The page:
My mind has been bubbling with avocado recipes, trying to use up all the avocados I received recently. It was finally cool enough the other night for me to turn on my oven and I immediately wanted to make this avocado chiffon cake.

It  also gave me a chance to try out this super cute, completely unneeded, egg separator. I found it randomly on a website and then was looking everywhere for it. I could only find it on sites in the UK. In a complete impulse buy, I bought it from a UK business through ebay.

Alright, so I still have a lot of wedding posts to share, but I just got my photos back from my photographer and so let’s get to the part I was most excited for, the wedding banquet!

I knew I wanted to show all the wedding food on my blog and made sure to tell every photographer I met with that they would have to photo the food for me. I had no idea what sort of photos I wanted, poses, etc, but I knew I wanted food photos. I think the photographers thought I was a little nuts.

For our reception, we did a traditional Chinese wedding banquet. It’s something I’ve wanted since I was a kid. Surprisingly, my parents didn’t insist on it and even suggested I just do a catered American style wedding reception, but I balked at the idea. Yes I’ve been to some delicious American style wedding receptions, but nothing has really ever matched up to the elaborate Chinese wedding banquet (except for maybe the Indian Wedding Feast I went to two years ago.)

In Chinese culture, the lavish wedding banquet is a symbol of good luck and prosperity. The idea is if you throw a large celebration, the bride and groom will also be prosperous in their life together. The dinner consists of multiple courses (in the US it’s usually around 9 or 10, in Taiwan it’s around 12). Expensive ingredients are used, with an emphasis on seafood. Each dish chosen also has symbolic meaning too (though some of that has gotten lost in the US and not all of the traditional dishes are served).

Since we were having our wedding in San Diego, we had limited options. We ended up choosing Pearl Restaurant in Rancho Bernardo. You may remember I paid a visit to Pearl for the first time last year. Yup, it was to scope out the venue for our reception. I adored the beautiful park outside and the restaurant was big enough for our needs.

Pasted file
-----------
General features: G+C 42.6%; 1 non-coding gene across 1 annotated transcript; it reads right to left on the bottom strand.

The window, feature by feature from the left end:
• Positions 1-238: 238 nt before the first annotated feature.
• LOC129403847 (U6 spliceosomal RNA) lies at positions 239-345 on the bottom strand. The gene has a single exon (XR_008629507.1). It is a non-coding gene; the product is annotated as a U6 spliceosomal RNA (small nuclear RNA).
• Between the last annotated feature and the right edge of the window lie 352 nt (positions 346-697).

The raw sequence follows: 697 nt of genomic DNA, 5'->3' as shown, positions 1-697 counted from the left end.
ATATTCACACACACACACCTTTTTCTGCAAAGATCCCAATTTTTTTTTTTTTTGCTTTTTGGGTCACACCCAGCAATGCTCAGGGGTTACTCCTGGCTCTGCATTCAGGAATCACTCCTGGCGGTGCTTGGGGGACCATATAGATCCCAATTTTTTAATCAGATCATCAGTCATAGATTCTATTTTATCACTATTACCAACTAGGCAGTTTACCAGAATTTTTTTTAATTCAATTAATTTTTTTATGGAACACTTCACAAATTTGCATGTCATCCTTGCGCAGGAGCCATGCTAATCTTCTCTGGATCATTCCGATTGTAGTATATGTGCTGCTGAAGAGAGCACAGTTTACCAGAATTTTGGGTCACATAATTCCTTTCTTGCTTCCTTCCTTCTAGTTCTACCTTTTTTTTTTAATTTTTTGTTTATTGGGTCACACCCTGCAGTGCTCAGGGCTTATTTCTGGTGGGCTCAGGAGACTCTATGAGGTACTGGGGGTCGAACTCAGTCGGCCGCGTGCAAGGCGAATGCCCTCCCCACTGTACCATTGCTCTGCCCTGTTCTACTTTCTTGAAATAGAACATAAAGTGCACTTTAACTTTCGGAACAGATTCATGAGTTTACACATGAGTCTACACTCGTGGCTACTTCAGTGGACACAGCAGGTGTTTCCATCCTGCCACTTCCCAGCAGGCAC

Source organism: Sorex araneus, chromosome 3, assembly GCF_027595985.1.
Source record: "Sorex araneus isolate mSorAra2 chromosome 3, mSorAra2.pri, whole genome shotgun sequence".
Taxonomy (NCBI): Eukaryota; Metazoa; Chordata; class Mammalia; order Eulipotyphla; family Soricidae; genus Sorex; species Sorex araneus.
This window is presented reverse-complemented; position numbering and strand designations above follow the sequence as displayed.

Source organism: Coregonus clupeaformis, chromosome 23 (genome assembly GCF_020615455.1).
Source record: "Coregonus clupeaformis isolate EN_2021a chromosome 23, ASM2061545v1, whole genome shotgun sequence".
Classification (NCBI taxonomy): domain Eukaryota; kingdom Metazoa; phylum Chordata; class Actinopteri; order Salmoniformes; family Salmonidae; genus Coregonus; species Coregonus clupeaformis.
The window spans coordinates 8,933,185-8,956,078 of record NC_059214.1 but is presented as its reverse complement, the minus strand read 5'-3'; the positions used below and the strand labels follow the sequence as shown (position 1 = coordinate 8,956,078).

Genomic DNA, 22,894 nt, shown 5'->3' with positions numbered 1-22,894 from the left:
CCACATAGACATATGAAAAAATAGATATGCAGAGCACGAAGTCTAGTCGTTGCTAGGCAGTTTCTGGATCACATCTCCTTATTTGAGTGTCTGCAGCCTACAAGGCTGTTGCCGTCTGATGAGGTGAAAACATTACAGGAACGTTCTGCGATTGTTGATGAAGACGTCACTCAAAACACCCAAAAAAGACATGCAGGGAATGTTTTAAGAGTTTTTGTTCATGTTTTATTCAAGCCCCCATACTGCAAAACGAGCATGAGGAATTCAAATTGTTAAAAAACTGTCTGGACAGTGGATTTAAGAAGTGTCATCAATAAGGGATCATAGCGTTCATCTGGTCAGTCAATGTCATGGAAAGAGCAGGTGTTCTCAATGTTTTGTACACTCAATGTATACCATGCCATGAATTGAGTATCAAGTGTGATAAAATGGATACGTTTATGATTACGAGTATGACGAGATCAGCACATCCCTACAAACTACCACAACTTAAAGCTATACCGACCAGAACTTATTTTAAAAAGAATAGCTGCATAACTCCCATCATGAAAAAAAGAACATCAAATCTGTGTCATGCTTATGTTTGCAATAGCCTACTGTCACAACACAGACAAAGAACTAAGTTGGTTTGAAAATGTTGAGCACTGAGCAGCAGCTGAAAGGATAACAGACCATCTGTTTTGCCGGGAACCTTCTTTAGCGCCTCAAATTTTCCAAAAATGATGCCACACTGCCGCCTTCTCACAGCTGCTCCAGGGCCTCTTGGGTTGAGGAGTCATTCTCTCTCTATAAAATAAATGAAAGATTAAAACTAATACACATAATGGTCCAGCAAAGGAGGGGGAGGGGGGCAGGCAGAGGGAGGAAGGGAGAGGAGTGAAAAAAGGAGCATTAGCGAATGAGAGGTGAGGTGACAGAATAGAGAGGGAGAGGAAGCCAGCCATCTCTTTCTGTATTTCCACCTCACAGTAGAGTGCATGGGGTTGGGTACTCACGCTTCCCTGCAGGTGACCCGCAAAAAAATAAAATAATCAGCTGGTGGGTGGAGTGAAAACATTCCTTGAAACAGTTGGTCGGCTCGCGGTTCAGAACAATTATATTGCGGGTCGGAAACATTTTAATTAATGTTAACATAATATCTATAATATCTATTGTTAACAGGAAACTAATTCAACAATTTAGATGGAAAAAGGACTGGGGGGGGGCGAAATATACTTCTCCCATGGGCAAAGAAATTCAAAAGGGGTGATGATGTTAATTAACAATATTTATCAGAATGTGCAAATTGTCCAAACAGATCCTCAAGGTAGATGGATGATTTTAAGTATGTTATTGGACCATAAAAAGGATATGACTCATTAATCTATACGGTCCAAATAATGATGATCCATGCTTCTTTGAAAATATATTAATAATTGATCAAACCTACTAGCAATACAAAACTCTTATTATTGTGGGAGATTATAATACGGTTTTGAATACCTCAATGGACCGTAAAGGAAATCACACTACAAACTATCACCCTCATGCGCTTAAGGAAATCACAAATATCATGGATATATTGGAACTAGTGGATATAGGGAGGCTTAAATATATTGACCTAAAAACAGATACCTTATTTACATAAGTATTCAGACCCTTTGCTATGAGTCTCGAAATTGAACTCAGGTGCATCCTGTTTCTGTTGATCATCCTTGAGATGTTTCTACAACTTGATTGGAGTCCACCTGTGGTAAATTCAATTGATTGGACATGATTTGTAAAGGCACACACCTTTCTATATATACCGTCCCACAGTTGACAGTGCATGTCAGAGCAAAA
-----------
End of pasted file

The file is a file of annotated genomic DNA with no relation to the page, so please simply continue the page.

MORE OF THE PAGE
Our menu consisted of 10 courses total, with 8 main courses because 8 is a lucky number in Chinese culture. Most dishes represent a dragon/phoenix (Ying/Yang) theme. In a marriage, the dragon symbolizes the male role while the phoenix symbolizes the female role.

BBQ Cold Plate Appetizer

The appetizer was a combination cold plate of various meats and jellyfish that are arranged to represent the dragon and the phoenix, to symbolize the union of two creatures.

Stuffed Crab Claws

These were humongous. I’m not sure if you can tell that from the picture, but each stuffed claw was close to twice the size of a golf ball.

Seafood soup

Seafood soup contains expensive ingredients, to signify the future prosperity of the marriage. (No, shark fin was not served.)

I tested out a new breakfast egg cup variation this weekend. I’ve had this one in my head for a while but had no potatoes around.The egg sits in a bird nest of potato hash. I thought they came out pretty cute.

I bought frozen potato hash from the grocery store, the kind that isn’t already formed into patties, basically thinly cut raw potatoes. They need a while to cook for them to crisp up. Once they do, you can put the egg in the middle.